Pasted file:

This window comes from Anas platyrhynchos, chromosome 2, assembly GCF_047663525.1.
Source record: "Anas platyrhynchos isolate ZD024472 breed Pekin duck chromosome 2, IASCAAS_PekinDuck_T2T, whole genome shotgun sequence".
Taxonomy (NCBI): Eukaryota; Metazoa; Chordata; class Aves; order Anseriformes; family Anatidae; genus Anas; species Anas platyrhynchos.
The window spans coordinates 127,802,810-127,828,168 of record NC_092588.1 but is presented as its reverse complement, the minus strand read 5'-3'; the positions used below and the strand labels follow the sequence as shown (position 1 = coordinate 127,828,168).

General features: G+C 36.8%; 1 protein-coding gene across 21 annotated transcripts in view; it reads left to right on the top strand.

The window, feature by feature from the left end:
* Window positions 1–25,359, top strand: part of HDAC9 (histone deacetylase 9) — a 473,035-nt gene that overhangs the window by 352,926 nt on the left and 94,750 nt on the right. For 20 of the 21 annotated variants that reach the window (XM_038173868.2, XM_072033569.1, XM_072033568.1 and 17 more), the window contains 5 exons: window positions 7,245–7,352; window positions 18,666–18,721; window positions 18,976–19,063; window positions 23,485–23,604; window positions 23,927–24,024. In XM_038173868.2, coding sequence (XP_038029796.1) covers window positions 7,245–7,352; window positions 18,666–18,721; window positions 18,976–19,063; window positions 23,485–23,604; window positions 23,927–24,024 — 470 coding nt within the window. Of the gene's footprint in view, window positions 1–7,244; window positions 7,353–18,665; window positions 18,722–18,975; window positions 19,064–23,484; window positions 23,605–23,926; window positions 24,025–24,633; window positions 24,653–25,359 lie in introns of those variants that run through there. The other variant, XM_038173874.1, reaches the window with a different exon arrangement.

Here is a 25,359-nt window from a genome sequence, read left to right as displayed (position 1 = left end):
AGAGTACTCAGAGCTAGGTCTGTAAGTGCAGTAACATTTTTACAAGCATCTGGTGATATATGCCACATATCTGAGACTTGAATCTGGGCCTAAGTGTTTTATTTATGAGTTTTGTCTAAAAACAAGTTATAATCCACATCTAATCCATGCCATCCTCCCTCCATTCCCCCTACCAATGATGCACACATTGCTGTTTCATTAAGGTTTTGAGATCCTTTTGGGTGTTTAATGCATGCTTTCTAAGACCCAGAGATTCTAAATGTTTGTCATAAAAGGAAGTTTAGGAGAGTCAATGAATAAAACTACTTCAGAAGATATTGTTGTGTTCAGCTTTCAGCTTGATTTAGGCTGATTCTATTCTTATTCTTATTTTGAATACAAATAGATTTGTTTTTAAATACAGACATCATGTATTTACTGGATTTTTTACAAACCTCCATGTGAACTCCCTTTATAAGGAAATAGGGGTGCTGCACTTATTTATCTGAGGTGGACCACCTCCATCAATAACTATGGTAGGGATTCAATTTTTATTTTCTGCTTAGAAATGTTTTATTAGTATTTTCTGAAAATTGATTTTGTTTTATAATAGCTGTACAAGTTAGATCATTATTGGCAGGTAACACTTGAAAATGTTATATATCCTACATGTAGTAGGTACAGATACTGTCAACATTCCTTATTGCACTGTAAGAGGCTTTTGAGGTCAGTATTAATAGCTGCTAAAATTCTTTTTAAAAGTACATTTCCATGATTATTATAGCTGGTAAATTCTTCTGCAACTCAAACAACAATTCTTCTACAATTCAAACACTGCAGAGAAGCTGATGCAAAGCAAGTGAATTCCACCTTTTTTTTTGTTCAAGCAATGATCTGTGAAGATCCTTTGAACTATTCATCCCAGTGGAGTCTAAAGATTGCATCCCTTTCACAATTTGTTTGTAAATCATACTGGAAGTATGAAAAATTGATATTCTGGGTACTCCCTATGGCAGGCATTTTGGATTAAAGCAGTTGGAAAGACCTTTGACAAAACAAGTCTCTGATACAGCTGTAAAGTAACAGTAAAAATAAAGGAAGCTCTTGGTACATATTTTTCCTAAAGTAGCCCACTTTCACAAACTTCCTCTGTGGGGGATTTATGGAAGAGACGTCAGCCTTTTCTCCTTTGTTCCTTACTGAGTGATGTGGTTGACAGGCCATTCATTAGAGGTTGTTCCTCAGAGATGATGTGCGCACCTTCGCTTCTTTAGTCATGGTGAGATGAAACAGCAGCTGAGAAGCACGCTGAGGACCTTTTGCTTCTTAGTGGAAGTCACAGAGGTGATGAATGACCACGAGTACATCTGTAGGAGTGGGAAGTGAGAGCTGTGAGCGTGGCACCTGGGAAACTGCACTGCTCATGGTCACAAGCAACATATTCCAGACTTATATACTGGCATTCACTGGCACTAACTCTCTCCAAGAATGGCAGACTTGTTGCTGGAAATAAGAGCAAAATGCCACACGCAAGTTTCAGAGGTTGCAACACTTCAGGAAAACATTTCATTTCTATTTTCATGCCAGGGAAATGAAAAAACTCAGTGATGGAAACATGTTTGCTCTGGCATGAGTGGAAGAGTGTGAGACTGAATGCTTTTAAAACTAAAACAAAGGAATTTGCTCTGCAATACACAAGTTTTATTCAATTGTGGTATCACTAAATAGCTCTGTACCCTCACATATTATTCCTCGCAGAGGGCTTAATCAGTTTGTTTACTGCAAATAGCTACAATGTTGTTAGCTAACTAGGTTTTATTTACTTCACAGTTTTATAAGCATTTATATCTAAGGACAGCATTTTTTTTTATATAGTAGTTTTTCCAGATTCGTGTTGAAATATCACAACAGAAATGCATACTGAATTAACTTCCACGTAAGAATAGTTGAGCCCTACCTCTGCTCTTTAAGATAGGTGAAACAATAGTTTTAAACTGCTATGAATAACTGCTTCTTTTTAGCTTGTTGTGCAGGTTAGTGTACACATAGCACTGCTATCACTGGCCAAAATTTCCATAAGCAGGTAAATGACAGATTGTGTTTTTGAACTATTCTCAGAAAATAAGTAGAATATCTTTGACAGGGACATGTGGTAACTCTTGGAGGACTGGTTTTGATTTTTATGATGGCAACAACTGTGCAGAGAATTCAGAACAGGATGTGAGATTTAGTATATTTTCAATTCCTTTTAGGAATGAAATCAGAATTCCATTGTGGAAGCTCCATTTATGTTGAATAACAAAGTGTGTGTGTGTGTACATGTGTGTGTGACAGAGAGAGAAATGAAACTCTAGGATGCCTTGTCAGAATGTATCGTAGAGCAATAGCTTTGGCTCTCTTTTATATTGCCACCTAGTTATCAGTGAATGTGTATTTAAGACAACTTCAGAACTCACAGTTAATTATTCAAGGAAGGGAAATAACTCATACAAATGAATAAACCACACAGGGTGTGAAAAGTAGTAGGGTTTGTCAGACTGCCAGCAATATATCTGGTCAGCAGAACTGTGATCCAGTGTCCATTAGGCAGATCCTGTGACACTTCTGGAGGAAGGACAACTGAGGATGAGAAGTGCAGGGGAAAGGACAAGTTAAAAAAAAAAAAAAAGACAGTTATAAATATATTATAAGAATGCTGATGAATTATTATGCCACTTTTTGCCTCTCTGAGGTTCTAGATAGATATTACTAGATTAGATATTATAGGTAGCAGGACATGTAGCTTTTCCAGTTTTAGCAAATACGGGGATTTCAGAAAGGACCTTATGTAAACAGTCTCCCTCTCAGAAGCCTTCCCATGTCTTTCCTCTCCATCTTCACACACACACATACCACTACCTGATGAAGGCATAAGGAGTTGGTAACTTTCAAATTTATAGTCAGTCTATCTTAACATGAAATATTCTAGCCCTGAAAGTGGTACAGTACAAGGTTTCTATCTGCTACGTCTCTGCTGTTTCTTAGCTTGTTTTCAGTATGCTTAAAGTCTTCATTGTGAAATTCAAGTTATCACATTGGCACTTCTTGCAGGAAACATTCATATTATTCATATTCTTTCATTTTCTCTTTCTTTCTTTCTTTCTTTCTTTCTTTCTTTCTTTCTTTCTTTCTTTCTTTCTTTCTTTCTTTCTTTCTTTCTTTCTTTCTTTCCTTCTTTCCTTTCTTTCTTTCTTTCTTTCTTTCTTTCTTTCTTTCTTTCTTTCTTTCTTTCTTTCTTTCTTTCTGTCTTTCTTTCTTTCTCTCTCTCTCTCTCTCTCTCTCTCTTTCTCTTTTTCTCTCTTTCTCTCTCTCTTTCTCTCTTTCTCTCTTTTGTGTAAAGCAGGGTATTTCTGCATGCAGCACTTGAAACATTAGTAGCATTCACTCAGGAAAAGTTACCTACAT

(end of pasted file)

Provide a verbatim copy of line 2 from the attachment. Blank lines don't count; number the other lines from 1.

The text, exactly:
Source record: "Anas platyrhynchos isolate ZD024472 breed Pekin duck chromosome 2, IASCAAS_PekinDuck_T2T, whole genome shotgun sequence".